After having success at Dad’s farm in Indiana on April 28th, I was eager to get home and see if I could end my Ohio Turkey drought. It had been 3 years since I had last tagged a bird in my home state, and I had no intention of going another year without doing so. I had recently acquired permission to hunt a portion of my neighbor’s property; a long bottom field adjacent to a wood lot where at least 2 toms roosted almost every night. For 2 weeks I spent every possible morning doing my best to coax one or more of these toms into my decoy spread, but nothing I tried worked. They had no intention of breaking their morning routine, which included flying down and immediately heading to some big agriculture fields to the south. On May 16, with just under a week left in the season, I decided to see if I could get permission to hunt the remainder of my neighbor’s property. After a quick conversation, permission was granted, and my hope was restored.
Though this was the first year I had permission to turkey hunt on this property, I had shed hunted on it the last two years, so I was already familiar with the lay of the land. Based on the location the birds were roosting and what I already knew about the property, I figured that they were using an old logging road to get in and out of the river bottom. From there, they would cross a large hardwood flat and make their way to the fields they spent the rest of their day in before returning to the roost each night. But this knowledge was all for not if I were to spook these birds before even getting started. So the first thing I did before setting up my blind was take a quick drive and try to locate the flock prior to making any moves. As expected, I located them a short distance from where I would be hunting, and based on previous information gained in the days prior, I knew these birds would not leave this field and the larger field to the south until close to sunset. Quickly, I returned home and gathered all my gear, returned to the property and got set up for the next morning.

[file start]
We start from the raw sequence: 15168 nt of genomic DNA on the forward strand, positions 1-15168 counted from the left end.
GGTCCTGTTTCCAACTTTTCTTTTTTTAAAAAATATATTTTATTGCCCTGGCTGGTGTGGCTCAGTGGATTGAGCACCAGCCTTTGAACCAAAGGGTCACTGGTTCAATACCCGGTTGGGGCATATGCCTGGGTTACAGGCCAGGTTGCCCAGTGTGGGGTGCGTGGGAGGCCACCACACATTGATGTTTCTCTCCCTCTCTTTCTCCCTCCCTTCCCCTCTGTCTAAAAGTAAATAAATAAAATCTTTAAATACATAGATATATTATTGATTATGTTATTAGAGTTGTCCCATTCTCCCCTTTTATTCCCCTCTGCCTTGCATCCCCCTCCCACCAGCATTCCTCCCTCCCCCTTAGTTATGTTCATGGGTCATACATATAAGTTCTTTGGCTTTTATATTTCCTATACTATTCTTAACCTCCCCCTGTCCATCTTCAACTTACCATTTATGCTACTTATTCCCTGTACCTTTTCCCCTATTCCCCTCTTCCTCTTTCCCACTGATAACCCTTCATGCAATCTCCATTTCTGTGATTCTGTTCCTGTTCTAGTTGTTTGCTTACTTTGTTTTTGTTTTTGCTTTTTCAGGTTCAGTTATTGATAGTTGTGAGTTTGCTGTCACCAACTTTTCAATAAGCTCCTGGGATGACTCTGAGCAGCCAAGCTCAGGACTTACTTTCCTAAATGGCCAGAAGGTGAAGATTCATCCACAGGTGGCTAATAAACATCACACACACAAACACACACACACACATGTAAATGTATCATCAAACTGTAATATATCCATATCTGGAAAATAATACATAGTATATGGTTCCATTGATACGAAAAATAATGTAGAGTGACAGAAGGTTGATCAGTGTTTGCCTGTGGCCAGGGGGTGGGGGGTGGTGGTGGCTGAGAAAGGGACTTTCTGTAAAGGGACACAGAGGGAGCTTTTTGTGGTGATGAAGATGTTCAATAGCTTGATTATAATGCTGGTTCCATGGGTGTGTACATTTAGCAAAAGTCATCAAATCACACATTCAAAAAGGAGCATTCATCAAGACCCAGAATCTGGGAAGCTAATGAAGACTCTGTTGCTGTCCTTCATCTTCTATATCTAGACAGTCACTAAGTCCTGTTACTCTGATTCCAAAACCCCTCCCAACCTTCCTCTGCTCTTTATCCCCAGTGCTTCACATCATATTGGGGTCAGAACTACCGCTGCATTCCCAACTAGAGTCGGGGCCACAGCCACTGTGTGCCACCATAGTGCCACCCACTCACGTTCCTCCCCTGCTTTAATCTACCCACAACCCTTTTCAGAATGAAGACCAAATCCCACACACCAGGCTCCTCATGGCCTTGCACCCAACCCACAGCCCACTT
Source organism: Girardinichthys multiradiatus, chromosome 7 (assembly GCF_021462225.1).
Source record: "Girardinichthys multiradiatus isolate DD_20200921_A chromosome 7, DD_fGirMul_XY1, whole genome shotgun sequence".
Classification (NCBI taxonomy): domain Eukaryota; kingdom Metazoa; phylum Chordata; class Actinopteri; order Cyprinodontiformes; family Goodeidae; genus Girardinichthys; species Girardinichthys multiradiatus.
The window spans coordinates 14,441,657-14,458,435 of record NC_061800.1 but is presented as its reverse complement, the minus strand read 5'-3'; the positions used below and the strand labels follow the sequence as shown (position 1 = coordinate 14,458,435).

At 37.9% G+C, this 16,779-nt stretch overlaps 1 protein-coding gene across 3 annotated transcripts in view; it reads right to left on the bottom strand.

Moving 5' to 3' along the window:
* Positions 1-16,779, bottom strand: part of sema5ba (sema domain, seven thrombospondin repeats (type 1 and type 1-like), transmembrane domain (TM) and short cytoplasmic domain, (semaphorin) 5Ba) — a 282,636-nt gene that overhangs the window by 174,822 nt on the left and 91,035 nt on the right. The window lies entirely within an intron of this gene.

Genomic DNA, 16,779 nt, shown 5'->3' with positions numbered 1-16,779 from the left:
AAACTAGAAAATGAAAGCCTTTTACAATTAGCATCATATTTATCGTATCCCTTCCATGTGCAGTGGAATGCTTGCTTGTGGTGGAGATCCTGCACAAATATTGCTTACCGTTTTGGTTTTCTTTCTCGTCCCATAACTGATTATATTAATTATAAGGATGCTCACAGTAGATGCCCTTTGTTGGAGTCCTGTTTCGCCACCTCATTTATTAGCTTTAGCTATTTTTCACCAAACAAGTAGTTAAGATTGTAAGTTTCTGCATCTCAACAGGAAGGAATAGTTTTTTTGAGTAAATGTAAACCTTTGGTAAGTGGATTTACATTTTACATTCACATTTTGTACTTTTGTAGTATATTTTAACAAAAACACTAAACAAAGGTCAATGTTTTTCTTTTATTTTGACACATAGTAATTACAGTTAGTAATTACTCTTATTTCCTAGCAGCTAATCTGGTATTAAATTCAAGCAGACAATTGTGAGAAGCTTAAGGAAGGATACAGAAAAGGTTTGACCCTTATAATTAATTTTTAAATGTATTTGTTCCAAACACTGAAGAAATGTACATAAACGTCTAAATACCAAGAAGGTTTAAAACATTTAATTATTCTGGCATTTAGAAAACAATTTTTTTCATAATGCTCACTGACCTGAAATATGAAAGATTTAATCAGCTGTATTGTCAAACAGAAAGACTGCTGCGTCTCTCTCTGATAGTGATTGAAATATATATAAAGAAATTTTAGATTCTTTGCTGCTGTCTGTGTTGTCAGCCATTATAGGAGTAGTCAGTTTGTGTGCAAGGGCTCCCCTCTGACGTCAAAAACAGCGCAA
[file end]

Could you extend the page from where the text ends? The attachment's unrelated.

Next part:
The next few days played out very similar to one another. I saw birds on the roost, heard plenty of gobbling, but they slipped past me no matter what I tried. I moved my blind a few times in an effort to narrow the distance between myself and where they were roosting, but as close as I came, I just couldn’t get the job done. These turkeys were very practiced in their morning habits, and even the sight of a DSD Upright Hen wasn’t going to slow them down. On the morning of May 20, my 7-year-old daughter went with me, and we had a great hunt. I thought we might get it done when we had the two toms within 40 yards of the blind, but a group of 4 jakes came in a busted up the party. I think she was a little bummed that we didn’t put a tag on one of the jakes, but I used it as a great opportunity to explain to her that harvesting an animal was only a small part of the experience we get from hunting.